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Published June 17, 2013, 10:19 AM

Improving weather and negative report

Wheat opened and traded lower to start the week. Harvest progress combined with spill-over selling from the lower corn market to push the winter wheat exchanges lower. A disappointing export inspections estimate added to the pressure.

By: Ray Grabanski, Agweek

Wheat

Wheat stumbled last week with pressure coming from improving weather conditions, as well as from advancing harvest activity. Additional pressure came from the U.S. Department of Agriculture’s crop production report, which showed higher production. For the week ending June 13, July Minneapolis dropped 7.75 cents, September Minneapolis dropped 10 cents, July Chicago dropped 10.75 cents and July Kansas City gave up 16.5 cents.

Wheat opened and traded lower to start the week. Harvest progress combined with spill-over selling from the lower corn market to push the winter wheat exchanges lower. A disappointing export inspections estimate added to the pressure. Planting concerns helped limit losses in the Minneapolis exchange.

Wheat traded flat June 11. The trade seemed to be in a tug of war between

the friendly crop progress report (which showed another weekly decline in winter wheat conditions, as well as continued slow planting progress for spring wheat) and position squaring ahead of USDA’s crop production report.

Report day had wheat struggling. Wheat opened lower as a result of position squaring ahead of USDA’s June crop progress report, but then accelerating to the down side after the numbers were released. The report was not bearish for wheat, as production estimates for winter wheat were only slightly higher than expectations. It seems hard to believe that all winter wheat production should increase for as much as the Southern Plains have been under drought conditions.

The June 13 session traded lower to start, with early selling tied to a bearish export sales estimate. Additional pressure spilled over from the weaker corn and soybean complex. Late in the session, traders turned to be buyers, as the market neared support levels. Additional support came from continued production concerns, as yield results out of the Southern Plains continue to be less than expected, as well as from reports of idle planters in the Northern Plains from wet soil conditions.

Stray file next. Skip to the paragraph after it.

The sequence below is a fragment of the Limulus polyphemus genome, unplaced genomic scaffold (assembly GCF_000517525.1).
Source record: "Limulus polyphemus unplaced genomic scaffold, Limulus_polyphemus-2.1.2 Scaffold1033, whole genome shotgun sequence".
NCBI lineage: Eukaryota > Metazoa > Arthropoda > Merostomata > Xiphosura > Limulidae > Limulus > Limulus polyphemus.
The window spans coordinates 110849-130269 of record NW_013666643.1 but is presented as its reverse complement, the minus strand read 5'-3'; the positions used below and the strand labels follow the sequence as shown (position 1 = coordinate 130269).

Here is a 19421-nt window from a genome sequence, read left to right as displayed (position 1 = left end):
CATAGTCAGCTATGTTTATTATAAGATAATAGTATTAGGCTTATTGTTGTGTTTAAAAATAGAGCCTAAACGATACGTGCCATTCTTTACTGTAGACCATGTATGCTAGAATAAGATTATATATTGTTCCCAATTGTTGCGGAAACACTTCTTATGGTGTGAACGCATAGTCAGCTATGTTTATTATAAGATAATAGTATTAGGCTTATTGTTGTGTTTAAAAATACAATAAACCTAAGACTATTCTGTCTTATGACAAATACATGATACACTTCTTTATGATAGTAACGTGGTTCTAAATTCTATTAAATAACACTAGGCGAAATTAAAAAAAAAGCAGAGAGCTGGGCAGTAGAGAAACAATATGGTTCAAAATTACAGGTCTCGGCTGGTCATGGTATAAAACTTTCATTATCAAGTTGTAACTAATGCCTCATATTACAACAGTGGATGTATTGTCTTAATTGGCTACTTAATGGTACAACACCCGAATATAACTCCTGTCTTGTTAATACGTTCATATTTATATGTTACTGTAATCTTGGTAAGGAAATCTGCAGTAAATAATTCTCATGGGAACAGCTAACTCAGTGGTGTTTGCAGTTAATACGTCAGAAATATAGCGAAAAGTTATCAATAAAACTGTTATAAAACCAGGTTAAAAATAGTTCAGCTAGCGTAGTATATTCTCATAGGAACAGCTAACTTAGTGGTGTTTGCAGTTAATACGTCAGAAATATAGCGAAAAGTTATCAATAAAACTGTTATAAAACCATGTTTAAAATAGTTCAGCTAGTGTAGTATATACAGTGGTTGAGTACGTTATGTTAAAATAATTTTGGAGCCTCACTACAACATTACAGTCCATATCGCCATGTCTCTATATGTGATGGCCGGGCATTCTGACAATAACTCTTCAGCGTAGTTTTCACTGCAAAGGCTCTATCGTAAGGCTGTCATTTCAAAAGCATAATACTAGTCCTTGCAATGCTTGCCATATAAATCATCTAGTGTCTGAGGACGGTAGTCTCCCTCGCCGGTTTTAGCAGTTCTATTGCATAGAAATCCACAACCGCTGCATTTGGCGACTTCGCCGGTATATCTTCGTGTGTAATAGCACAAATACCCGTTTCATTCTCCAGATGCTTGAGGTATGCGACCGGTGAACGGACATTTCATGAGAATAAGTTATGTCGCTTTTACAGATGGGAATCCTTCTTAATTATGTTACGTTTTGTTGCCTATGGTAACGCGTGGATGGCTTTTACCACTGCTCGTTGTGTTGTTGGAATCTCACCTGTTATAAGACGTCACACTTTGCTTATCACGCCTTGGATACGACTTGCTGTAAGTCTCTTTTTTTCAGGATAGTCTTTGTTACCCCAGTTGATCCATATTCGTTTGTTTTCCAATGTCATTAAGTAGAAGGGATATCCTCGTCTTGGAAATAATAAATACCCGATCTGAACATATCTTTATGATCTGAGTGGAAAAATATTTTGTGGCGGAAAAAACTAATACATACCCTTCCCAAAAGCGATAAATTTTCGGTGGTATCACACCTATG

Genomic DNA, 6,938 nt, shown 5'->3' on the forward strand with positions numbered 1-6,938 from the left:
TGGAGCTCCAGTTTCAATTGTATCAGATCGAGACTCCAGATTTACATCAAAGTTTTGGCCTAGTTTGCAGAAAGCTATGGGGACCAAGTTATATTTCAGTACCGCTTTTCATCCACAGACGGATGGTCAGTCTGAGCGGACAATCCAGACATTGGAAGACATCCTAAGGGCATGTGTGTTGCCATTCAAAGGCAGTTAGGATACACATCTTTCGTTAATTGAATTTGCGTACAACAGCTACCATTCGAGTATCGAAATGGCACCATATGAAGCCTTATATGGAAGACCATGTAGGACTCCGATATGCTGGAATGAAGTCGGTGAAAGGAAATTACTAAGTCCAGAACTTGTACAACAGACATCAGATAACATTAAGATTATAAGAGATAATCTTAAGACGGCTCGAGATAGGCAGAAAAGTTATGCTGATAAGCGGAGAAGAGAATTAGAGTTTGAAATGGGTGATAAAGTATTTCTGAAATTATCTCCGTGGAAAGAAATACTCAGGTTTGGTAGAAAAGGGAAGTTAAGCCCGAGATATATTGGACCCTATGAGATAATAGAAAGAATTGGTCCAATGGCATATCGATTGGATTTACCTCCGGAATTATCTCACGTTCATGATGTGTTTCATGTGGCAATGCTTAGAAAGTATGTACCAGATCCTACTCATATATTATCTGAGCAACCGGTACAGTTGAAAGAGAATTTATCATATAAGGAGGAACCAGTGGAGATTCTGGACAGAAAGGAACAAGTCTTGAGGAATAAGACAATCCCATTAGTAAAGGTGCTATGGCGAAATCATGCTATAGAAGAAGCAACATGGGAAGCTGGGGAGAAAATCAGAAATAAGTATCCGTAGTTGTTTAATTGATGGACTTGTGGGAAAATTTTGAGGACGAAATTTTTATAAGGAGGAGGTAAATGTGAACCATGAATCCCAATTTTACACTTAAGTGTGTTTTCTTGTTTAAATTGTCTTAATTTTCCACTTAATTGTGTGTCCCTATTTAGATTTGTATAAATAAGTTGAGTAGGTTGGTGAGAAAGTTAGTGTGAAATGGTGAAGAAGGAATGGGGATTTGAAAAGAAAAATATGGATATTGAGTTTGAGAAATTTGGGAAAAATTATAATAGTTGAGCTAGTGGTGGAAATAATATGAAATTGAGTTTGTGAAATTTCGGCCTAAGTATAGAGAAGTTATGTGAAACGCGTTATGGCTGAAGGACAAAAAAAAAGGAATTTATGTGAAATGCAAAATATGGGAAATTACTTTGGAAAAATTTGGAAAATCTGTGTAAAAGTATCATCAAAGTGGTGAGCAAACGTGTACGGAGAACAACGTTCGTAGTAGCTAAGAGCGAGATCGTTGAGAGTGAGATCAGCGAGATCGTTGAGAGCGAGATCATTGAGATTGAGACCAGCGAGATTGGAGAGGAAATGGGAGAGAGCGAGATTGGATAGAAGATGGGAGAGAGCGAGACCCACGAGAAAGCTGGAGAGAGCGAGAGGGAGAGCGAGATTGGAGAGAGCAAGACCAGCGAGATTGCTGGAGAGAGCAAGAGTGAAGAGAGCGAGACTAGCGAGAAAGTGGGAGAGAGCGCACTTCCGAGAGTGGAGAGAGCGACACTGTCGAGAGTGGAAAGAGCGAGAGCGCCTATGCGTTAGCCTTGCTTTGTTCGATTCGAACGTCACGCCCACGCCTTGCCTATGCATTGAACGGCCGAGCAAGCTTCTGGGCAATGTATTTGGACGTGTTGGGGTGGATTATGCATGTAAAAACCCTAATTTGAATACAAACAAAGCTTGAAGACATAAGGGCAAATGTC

As of June 10, 87 percent of the nation’s spring wheat crop was planted, compared with 80 percent the previous week and 96 percent for the five-year average. Seventy-one percent of the nation’s spring wheat was emerged, compared with 61 percent the previous week and 89 percent for the five-year average.

Spring wheat’s crop condition rating is at 62 percent good to excellent, 31 percent fair and 7 percent poor to very poor, 2 percent lower than the previous week. Winter wheat harvest is estimated at 5 percent complete, compared with zero the previous week and 16 percent for the five-year average. Winter wheat’s crop condition rating is at 31 percent good to excellent, 27 percent fair and 42 percent poor to very poor, a decline of 1 percent from the prevoius week.

USDA’s June crop production report made a few adjustments to the 2012 crop estimates. For 2012, USDA cut wheat exports by 15 million bushels, which increased ending stocks to 746 million bushels. For the 2013 crop year, USDA increased the wheat yield by a half a bushel per acre, which increased production 23 million bushels. This added to the 15-million-bushel increase in beginning stocks increased wheat supply by 38 million bushels to 2.956 billion.

The increase in supply was completely offset by an increase of 50 million bushels to wheat exports. The net result was an 11-million-bushel decrease in ending stocks, now estimated at 659 million bushels, and a 10-cent increase in average price, now estimated at $6.90. World wheat numbers were friendly, as old crop stocks were trimmed to 179.9 million metric tons, compared with expectations of 180.4 million and 180.2 million in May.

Corn: larger stocks

Corn was under pressure, with selling tied to a bearish USDA report. USDA increased old crop stocks while lowering new crop estimated stocks, but the decrease was not as much as analysts predicted. Part of the increase in old crop stocks came from a reduction in exports (if realized, it would be the lowest level since 1969 and 1970 at 612 million bushels). For the week ending June 13, July lost 23 cents and December was down 22 cents.

Corn traded choppy the first two days of last week, as traders looked ahead to the crop progress and crop production reports. Futures were lower on June 10, as less rain fell over the weekend than expected. The export inspections were also disappointing and that added additional weakness. The market rebounded on turn around June 11. Support came from the 4.8 million acres of corn that remains to be planted, with most of these acres in Iowa, Minnesota, Wisconsin and North Dakota. There is talk that these acres will remain unplanted, as the insurance deadline has passed.

The futures were under pressure June 12 from a negative USDA crop production report. The report was considered negative for the market after U.S. ending stocks for 2013 to ’14 were estimated at 1.949 billion bushels, which was only slightly lower than 2.004 billion bushels in May, and up from trader estimates of 1.795 billion.